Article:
Another thing patients need to expect is less small talk then normal.


“We aren't running out of [our patients] room while they are mid-sentence telling us stories about their life or family just because we don't want to take the time to get to know them,” Mary Zellhart, registered nurse at the University of Vermont hospital, tells. “We are running because we heard someone yell for help from another room or a crisis ‘high alert’ alarm is going off which means a patient might be in critical condition and needs to be assessed quickly.”


Patients will need to harness their patience through these times.  They can help by keeping nurse calls to a minimum- asking for multiple things in one go rather than calling each time they need something.


“If [patients] can make a list of things they need the next time we come around to them for us to address instead of ringing multiple times in a short time span,” Zellhart says. “This allows us to manage our time better and provide better quality of care.”


The nurses who remain do their best to promptly accommodate patient needs and wants. Through this shortage, patients must respect longer wait times, and prioritize what is important to ask for.

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Cori Ritchey is a Washington D.C. native newly transplanted to the Boston area, expected to graduate from Emerson College in 2022 with a Masters in Journalism. She is a graduate of  Penn State University with a bachelors of science in Kinesiology. Through her experience working on the frontlines of health care, Lead by a love for reading, writing, and public speaking, Cori became a health and science reporter to shed light on these issues.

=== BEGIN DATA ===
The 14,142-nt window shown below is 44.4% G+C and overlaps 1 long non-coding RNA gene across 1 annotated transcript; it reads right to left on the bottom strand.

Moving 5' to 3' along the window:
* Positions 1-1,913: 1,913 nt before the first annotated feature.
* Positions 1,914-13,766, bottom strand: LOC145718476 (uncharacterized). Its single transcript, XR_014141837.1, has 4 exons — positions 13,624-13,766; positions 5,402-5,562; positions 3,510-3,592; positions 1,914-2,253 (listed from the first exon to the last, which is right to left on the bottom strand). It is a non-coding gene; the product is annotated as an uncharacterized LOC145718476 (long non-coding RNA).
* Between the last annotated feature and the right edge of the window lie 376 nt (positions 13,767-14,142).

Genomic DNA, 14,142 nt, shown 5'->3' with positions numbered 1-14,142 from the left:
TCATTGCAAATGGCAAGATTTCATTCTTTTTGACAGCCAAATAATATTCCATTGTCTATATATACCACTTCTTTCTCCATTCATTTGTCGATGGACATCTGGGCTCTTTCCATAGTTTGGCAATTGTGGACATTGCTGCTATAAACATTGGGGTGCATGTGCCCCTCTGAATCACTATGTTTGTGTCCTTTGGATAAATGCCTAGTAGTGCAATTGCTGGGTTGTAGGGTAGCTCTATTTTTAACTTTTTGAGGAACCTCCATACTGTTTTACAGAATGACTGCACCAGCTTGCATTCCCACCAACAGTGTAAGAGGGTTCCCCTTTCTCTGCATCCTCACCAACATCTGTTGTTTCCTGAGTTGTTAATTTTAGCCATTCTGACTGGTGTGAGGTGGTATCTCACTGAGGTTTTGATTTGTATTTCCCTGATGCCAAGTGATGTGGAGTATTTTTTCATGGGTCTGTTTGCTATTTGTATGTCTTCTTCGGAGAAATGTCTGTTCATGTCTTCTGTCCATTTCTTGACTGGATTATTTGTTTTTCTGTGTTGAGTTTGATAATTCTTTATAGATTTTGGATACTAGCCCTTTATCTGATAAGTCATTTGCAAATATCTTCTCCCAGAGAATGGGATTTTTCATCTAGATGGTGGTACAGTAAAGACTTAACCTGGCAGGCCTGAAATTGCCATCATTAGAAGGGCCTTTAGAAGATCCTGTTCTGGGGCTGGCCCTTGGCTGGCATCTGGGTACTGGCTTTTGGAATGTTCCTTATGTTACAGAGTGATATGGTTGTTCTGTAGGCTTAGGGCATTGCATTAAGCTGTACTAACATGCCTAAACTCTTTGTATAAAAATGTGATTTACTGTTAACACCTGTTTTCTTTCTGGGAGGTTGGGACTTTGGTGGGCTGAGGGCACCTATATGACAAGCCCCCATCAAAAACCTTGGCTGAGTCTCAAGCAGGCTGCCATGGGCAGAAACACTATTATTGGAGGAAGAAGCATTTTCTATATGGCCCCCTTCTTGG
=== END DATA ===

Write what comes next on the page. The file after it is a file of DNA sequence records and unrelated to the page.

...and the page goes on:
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Challenging a Doctor: Your Rights to a Second Opinion

by Julianna Strano


When we are given a diagnosis by our doctor it is common for us to be unsure, have mixed feelings, and even question the news or diagnosis that we receive. As patients if we feel unsure about our diagnosis we have the right to a second opinion. Second opinion is when a patient will receive a second diagnosis from a doctor other than their primary.


 The National Cancer Institute explains a second opinion as, “A second opinion may confirm or question the first doctor’s diagnosis and treatment plan, give more information about the patient’s disease or condition, and offer other treatment options.”

As humans we are aware that no one is perfect, and mistakes are made every day. This can also be true in the medical world among doctors and nurses. Which is why as patients we have the right to receive a second opinion. Getting an opinion and new diagnosis from a fresh set of eyes and a different doctor can be beneficial in many instances.